In 2009, the banner feed of The New York Times was hacked for the weekend of September 11 to 14, causing some readers to see advertisements telling them their systems were infected and trying to trick them into installing infected software on their computers. According to spokeswoman Diane McNulty, "the culprit approached the newspaper as a national advertiser and had provided apparently legitimate ads for a week", and the ads were switched to the virus alert malvertisement after. The New York Times suspended third-party advertisements to address the problem, and even posted advice for readers regarding this issue on its technology blog.[10]

Types and modes[edit]

By visiting websites that are affected by malvertising, users are at risk of infection. There are many different methods used for injecting malicious advertisements or programs into webpages:

  • Pop-up ads for deceptive downloads, such as fake anti-virus programs that install malicious software on the computer.[2]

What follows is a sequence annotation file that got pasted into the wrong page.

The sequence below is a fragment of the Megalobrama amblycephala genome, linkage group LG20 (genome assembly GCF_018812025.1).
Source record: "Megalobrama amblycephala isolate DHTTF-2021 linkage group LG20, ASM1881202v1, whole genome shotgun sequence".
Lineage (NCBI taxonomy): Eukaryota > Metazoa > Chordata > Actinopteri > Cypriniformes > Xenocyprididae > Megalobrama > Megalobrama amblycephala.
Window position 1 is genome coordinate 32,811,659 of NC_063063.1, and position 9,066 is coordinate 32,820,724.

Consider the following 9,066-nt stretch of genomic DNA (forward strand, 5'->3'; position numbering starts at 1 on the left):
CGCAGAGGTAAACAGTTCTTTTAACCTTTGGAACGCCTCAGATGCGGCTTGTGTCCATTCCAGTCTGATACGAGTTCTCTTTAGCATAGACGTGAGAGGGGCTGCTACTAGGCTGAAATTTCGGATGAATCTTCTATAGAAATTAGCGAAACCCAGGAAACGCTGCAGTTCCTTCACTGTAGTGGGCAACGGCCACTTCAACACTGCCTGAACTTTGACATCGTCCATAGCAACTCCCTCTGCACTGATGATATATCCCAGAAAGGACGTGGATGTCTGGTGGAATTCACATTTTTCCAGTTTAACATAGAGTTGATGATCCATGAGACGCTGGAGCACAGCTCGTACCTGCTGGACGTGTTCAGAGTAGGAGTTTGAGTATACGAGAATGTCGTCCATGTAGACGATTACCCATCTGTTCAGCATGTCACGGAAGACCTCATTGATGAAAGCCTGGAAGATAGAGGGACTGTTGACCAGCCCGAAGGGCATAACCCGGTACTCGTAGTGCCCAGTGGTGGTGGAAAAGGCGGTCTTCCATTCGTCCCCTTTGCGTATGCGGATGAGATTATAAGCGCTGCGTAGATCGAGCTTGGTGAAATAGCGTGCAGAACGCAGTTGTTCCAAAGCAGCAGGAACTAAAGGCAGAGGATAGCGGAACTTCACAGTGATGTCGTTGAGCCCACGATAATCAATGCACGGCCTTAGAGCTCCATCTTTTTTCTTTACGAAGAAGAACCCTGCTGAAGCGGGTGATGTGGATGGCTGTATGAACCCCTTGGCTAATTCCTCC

• In-text or in-content advertising
  • Drive-by downloads.[2]
  • Web widgets in which redirection can be co-opted into redirecting to a malicious site.[3]
  • Attackers embed hidden iframes that spread malware into websites.[3]
  • Content Delivery Networks (CDNs can be exploited to share malware.[3]
  • Malicious banners on websites.[3]
  • Third-party advertisements on webpages.[11]
  • Third-party applications, such as forums, help desks, CRM and CMS.[11]

Preventive measures[edit]

There are several precautions that people can take to lessen their chances of getting tricked by these advertisements. Besides just learning about them, users can download internet browsers that can detect websites that have malware advertisements on them, such as Internet Explorer 9 or Google Chrome, which "includes some security advances that make attacks more difficult." Commonly used programs such as Adobe Flash Player and Adobe Reader can have their flaws exploited, and become vulnerable to attacks, so it is important to keep them up-to-date.[12] Users can also download anti-virus software that protects against threats and removes malicious software from your system. Lastly, users can push companies and websites to scan advertisements before making them active on their webpages.[2]